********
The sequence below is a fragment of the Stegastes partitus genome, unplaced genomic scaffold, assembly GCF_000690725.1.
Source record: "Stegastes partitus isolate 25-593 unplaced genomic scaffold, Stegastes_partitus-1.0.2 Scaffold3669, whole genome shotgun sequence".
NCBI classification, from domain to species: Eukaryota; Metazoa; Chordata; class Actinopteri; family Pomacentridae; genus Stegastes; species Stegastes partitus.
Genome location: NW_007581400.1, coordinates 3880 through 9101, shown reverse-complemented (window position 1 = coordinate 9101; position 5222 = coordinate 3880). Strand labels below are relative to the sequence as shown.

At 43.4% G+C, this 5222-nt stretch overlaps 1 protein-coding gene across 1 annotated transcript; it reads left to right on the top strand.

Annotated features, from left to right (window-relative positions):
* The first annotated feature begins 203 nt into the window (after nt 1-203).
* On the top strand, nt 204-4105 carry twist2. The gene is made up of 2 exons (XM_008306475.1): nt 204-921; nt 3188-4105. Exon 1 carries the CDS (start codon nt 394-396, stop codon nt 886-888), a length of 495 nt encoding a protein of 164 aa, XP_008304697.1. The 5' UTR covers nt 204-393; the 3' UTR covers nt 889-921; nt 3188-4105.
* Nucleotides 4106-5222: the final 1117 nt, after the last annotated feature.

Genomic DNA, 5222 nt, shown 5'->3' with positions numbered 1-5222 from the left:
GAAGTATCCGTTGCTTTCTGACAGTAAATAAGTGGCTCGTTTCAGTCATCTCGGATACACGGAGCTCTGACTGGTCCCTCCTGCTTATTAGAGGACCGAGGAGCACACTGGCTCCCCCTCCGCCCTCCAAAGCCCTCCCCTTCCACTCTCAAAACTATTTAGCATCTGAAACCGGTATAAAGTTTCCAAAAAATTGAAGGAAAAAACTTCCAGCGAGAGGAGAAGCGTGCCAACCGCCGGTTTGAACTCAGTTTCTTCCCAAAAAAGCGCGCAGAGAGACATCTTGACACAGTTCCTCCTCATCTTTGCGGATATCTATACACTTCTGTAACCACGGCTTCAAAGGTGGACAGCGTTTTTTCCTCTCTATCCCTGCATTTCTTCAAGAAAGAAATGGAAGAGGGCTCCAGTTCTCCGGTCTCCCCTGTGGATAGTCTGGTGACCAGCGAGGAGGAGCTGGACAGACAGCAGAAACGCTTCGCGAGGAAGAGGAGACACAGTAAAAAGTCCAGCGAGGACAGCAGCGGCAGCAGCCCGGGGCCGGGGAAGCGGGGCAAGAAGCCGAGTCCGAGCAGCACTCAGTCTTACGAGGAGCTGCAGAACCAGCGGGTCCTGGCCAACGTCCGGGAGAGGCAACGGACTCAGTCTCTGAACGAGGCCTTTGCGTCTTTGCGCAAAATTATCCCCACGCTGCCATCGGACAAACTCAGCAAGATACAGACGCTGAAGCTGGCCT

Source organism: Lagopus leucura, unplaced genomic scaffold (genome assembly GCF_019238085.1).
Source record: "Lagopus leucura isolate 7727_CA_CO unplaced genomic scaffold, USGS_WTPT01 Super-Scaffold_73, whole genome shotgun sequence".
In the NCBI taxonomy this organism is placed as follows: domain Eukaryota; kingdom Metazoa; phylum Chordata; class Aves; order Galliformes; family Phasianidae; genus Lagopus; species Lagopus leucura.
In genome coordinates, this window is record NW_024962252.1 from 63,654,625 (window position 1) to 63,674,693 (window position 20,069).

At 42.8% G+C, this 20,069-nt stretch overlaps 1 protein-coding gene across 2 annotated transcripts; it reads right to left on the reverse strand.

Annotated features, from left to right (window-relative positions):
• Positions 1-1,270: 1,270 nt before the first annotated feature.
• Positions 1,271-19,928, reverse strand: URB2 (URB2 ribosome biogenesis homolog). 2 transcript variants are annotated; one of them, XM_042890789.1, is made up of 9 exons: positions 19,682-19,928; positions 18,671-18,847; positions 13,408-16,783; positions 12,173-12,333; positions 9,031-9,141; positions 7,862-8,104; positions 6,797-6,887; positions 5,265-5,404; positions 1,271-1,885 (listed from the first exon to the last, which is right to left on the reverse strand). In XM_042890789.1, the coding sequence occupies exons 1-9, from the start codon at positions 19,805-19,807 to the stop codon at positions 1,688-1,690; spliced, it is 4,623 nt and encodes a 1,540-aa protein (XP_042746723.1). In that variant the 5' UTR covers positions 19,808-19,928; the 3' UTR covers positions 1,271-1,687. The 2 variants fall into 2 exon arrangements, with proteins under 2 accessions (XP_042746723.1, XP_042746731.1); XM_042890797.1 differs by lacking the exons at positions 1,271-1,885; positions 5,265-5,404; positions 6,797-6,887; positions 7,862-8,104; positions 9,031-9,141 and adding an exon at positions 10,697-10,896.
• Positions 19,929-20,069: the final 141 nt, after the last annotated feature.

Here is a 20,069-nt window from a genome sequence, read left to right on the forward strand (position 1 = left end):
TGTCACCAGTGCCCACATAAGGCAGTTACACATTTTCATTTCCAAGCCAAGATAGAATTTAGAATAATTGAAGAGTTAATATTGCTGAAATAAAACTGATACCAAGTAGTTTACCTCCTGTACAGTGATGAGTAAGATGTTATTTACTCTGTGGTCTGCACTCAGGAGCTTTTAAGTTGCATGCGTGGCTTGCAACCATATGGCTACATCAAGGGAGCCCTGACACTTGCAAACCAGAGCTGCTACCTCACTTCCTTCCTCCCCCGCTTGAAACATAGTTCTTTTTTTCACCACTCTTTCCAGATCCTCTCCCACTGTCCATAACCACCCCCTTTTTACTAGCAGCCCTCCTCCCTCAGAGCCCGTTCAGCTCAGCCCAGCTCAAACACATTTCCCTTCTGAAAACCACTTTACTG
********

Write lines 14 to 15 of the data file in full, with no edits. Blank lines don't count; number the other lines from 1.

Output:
In the NCBI taxonomy this organism is placed as follows: domain Eukaryota; kingdom Metazoa; phylum Chordata; class Aves; order Galliformes; family Phasianidae; genus Lagopus; species Lagopus leucura.
In genome coordinates, this window is record NW_024962252.1 from 63,654,625 (window position 1) to 63,674,693 (window position 20,069).